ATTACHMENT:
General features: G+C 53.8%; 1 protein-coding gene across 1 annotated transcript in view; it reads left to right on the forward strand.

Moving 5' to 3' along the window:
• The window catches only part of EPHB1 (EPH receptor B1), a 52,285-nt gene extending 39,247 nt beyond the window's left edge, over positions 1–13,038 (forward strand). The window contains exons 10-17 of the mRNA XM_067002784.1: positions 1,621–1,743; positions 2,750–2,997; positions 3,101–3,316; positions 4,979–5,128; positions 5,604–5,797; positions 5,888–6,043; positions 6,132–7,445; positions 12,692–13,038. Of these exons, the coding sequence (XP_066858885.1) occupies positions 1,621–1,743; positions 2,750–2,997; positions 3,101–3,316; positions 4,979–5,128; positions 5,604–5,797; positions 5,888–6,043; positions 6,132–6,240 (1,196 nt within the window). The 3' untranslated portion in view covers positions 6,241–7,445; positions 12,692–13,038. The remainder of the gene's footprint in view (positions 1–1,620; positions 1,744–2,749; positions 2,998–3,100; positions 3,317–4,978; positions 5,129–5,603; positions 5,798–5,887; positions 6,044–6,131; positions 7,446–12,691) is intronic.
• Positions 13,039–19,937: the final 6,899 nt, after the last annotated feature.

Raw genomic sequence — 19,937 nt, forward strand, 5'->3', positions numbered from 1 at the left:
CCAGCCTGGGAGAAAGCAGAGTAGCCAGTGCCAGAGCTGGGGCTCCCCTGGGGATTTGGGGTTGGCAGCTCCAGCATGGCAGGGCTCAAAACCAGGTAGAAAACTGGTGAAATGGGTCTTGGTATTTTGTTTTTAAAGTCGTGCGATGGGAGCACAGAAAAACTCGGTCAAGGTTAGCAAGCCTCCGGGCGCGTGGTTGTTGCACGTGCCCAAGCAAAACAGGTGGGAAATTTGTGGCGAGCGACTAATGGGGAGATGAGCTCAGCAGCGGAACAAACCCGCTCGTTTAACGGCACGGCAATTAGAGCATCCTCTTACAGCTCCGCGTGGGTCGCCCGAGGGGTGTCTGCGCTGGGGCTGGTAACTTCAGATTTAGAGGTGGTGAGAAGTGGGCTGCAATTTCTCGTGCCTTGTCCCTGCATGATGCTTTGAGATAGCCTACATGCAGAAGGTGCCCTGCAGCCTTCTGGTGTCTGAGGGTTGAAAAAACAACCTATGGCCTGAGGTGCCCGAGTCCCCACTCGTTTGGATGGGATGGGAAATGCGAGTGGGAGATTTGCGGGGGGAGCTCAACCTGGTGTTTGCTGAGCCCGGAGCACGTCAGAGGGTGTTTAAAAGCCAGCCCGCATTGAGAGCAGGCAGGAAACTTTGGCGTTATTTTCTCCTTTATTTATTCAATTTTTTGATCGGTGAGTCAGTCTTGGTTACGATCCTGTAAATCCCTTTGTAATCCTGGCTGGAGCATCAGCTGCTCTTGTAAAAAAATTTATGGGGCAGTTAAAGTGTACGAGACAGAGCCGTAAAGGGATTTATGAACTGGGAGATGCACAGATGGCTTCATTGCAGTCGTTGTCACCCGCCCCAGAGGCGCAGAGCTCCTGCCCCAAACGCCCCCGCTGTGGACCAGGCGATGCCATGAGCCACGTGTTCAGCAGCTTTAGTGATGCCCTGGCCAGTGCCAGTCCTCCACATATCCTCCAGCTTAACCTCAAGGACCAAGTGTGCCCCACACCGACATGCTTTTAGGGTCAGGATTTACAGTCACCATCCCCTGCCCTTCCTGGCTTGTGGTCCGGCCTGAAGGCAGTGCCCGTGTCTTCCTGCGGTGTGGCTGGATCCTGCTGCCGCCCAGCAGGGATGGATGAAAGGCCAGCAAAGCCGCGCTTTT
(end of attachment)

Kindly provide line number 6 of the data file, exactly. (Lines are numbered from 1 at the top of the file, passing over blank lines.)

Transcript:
CCAGCCTGGGAGAAAGCAGAGTAGCCAGTGCCAGAGCTGGGGCTCCCCTGGGGATTTGGGGTTGGCAGCTCCAGCATGGCAGGGCTCAAAACCAGGTAGAAAACTGGTGAAATGGGTCTTGGTATTTTGTTTTTAAAGTCGTGCGATGGGAGCACAGAAAAACTCGGTCAAGGTTAGCAAGCCTCCGGGCGCGTGGTTGTTGCACGTGCCCAAGCAAAACAGGTGGGAAATTTGTGGCGAGCGACTAATGGGGAGATGAGCTCAGCAGCGGAACAAACCCGCTCGTTTAACGGCACGGCAATTAGAGCATCCTCTTACAGCTCCGCGTGGGTCGCCCGAGGGGTGTCTGCGCTGGGGCTGGTAACTTCAGATTTAGAGGTGGTGAGAAGTGGGCTGCAATTTCTCGTGCCTTGTCCCTGCATGATGCTTTGAGATAGCCTACATGCAGAAGGTGCCCTGCAGCCTTCTGGTGTCTGAGGGTTGAAAAAACAACCTATGGCCTGAGGTGCCCGAGTCCCCACTCGTTTGGATGGGATGGGAAATGCGAGTGGGAGATTTGCGGGGGGAGCTCAACCTGGTGTTTGCTGAGCCCGGAGCACGTCAGAGGGTGTTTAAAAGCCAGCCCGCATTGAGAGCAGGCAGGAAACTTTGGCGTTATTTTCTCCTTTATTTATTCAATTTTTTGATCGGTGAGTCAGTCTTGGTTACGATCCTGTAAATCCCTTTGTAATCCTGGCTGGAGCATCAGCTGCTCTTGTAAAAAAATTTATGGGGCAGTTAAAGTGTACGAGACAGAGCCGTAAAGGGATTTATGAACTGGGAGATGCACAGATGGCTTCATTGCAGTCGTTGTCACCCGCCCCAGAGGCGCAGAGCTCCTGCCCCAAACGCCCCCGCTGTGGACCAGGCGATGCCATGAGCCACGTGTTCAGCAGCTTTAGTGATGCCCTGGCCAGTGCCAGTCCTCCACATATCCTCCAGCTTAACCTCAAGGACCAAGTGTGCCCCACACCGACATGCTTTTAGGGTCAGGATTTACAGTCACCATCCCCTGCCCTTCCTGGCTTGTGGTCCGGCCTGAAGGCAGTGCCCGTGTCTTCCTGCGGTGTGGCTGGATCCTGCTGCCGCCCAGCAGGGATGGATGAAAGGCCAGCAAAGCCGCGCTTTT